Our President & Founder, Chris Burkhard was honored last night as a Distinguished Alumni by Junior Achievement of Delaware during the organization’s 26th annual Delaware Business Leaders Hall of Fame induction. In a Facebook announcement leading up to the event, JA shared, “We are excited to feature Chris Burkhard of Outside-In® Companies this year, with a new category of recognition, The JA Distinguished Alumni Award. He is the epitome of what Junior Achievement stands for.” Chris, a self-proclaimed “JA Kid”, has experienced virtually every role in Junior Achievement, from student to his current alumni status. We interviewed Chris to hear about his JA journey that led him to earn this award.
How did you get involved with Junior Achievement?
My dad was on the Junior Achievement of Delaware board for 20+ years. When I was 13 or 14 and a freshman in high school, he volunteered me to go to a JA program at Newark High School. That was where it all started.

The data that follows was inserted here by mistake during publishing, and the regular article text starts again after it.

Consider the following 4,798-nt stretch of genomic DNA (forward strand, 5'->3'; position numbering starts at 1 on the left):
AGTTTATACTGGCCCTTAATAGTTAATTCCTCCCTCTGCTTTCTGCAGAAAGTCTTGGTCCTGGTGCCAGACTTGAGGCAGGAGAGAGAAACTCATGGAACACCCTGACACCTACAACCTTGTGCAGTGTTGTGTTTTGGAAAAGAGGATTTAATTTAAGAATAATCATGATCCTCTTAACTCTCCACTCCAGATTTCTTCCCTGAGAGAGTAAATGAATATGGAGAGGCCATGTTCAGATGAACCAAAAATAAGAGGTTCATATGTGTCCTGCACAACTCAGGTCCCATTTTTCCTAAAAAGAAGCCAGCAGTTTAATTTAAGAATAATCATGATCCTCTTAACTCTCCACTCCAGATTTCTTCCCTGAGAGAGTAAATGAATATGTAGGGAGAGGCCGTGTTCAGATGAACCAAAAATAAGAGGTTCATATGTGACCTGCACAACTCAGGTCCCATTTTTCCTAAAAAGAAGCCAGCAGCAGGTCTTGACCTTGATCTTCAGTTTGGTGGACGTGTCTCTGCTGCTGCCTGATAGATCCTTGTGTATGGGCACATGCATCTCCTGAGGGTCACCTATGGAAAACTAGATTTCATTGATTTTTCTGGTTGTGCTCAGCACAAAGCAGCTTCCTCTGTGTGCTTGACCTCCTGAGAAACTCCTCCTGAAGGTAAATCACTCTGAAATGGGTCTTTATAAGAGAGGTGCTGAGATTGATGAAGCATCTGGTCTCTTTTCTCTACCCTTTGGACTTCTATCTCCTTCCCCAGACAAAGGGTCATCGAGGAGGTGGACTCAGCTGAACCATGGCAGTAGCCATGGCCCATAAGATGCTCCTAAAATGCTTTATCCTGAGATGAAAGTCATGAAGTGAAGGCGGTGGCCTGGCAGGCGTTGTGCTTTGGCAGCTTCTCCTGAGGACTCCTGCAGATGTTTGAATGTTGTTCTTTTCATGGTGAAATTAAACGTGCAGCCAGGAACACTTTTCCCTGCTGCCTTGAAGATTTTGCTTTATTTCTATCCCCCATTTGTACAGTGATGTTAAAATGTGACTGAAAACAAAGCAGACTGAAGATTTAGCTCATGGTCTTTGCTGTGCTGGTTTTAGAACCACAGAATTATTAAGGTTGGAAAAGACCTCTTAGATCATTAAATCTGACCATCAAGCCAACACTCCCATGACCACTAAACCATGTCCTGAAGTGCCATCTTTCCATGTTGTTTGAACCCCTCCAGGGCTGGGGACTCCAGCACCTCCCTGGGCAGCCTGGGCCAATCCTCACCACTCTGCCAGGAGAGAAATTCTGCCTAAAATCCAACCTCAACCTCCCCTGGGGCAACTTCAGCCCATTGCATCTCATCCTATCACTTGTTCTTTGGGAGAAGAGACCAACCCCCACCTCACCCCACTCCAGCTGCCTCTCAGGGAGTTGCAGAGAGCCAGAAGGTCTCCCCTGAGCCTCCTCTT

Tell us about what it was like to be a JA kid.
I wasn’t much of a student at the time, I did OK, and I’ll admit that I wasn’t all that excited about being dropped off for the program. But I ended up really liking it. I liked being a part of the company program where we built a company, designed a product and then sold it. I also distinctly remember that I didn’t like the manufacturing part of the program. I recall not wanting to go to the first couple meetings and I definitely didn’t want to tell my mom that. But, like I said, I ended up really enjoying it.
Do you remember the company or product that you created?
We created and sold Birdhouse Kits. In those days, there were about 30 kids in the program who were broken up into small groups, each of which created their own company. I can’t remember the name of our birdhouse company. And as the Head of Marketing in the group, it’s really driving me crazy!
How is the program different today than it was when you were a student?